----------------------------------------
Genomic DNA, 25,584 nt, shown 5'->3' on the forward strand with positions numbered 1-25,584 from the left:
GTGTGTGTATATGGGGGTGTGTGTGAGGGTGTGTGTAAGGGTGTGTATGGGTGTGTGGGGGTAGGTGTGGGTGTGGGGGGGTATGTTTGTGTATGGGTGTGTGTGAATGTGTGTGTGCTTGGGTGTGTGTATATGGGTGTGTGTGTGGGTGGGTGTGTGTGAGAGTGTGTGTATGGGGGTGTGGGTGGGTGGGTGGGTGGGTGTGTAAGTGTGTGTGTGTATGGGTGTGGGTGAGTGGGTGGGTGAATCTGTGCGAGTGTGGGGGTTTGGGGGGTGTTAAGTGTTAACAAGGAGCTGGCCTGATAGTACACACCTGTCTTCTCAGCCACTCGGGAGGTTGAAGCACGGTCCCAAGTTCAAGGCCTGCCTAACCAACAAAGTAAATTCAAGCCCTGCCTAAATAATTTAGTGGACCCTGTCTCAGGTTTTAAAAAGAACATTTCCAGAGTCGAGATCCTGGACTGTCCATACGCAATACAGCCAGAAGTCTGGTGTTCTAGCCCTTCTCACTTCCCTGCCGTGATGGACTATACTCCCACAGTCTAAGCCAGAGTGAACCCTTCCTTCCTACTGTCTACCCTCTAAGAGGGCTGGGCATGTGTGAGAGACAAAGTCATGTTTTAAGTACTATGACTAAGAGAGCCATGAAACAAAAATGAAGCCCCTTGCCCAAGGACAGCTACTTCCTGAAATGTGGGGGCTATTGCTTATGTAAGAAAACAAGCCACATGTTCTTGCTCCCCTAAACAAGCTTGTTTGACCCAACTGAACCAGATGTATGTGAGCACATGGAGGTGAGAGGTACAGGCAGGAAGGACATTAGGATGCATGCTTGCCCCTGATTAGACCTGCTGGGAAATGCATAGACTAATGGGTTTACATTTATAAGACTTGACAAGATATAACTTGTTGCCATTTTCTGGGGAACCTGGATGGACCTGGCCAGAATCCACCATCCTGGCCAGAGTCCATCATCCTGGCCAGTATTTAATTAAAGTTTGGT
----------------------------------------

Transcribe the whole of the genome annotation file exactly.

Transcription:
Genomic DNA, 25,584 nt, shown 5'->3' on the forward strand with positions numbered 1-25,584 from the left:
GTGTGTGTATATGGGGGTGTGTGTGAGGGTGTGTGTAAGGGTGTGTATGGGTGTGTGGGGGTAGGTGTGGGTGTGGGGGGGTATGTTTGTGTATGGGTGTGTGTGAATGTGTGTGTGCTTGGGTGTGTGTATATGGGTGTGTGTGTGGGTGGGTGTGTGTGAGAGTGTGTGTATGGGGGTGTGGGTGGGTGGGTGGGTGGGTGTGTAAGTGTGTGTGTGTATGGGTGTGGGTGAGTGGGTGGGTGAATCTGTGCGAGTGTGGGGGTTTGGGGGGTGTTAAGTGTTAACAAGGAGCTGGCCTGATAGTACACACCTGTCTTCTCAGCCACTCGGGAGGTTGAAGCACGGTCCCAAGTTCAAGGCCTGCCTAACCAACAAAGTAAATTCAAGCCCTGCCTAAATAATTTAGTGGACCCTGTCTCAGGTTTTAAAAAGAACATTTCCAGAGTCGAGATCCTGGACTGTCCATACGCAATACAGCCAGAAGTCTGGTGTTCTAGCCCTTCTCACTTCCCTGCCGTGATGGACTATACTCCCACAGTCTAAGCCAGAGTGAACCCTTCCTTCCTACTGTCTACCCTCTAAGAGGGCTGGGCATGTGTGAGAGACAAAGTCATGTTTTAAGTACTATGACTAAGAGAGCCATGAAACAAAAATGAAGCCCCTTGCCCAAGGACAGCTACTTCCTGAAATGTGGGGGCTATTGCTTATGTAAGAAAACAAGCCACATGTTCTTGCTCCCCTAAACAAGCTTGTTTGACCCAACTGAACCAGATGTATGTGAGCACATGGAGGTGAGAGGTACAGGCAGGAAGGACATTAGGATGCATGCTTGCCCCTGATTAGACCTGCTGGGAAATGCATAGACTAATGGGTTTACATTTATAAGACTTGACAAGATATAACTTGTTGCCATTTTCTGGGGAACCTGGATGGACCTGGCCAGAATCCACCATCCTGGCCAGAGTCCATCATCCTGGCCAGTATTTAATTAAAGTTTGGT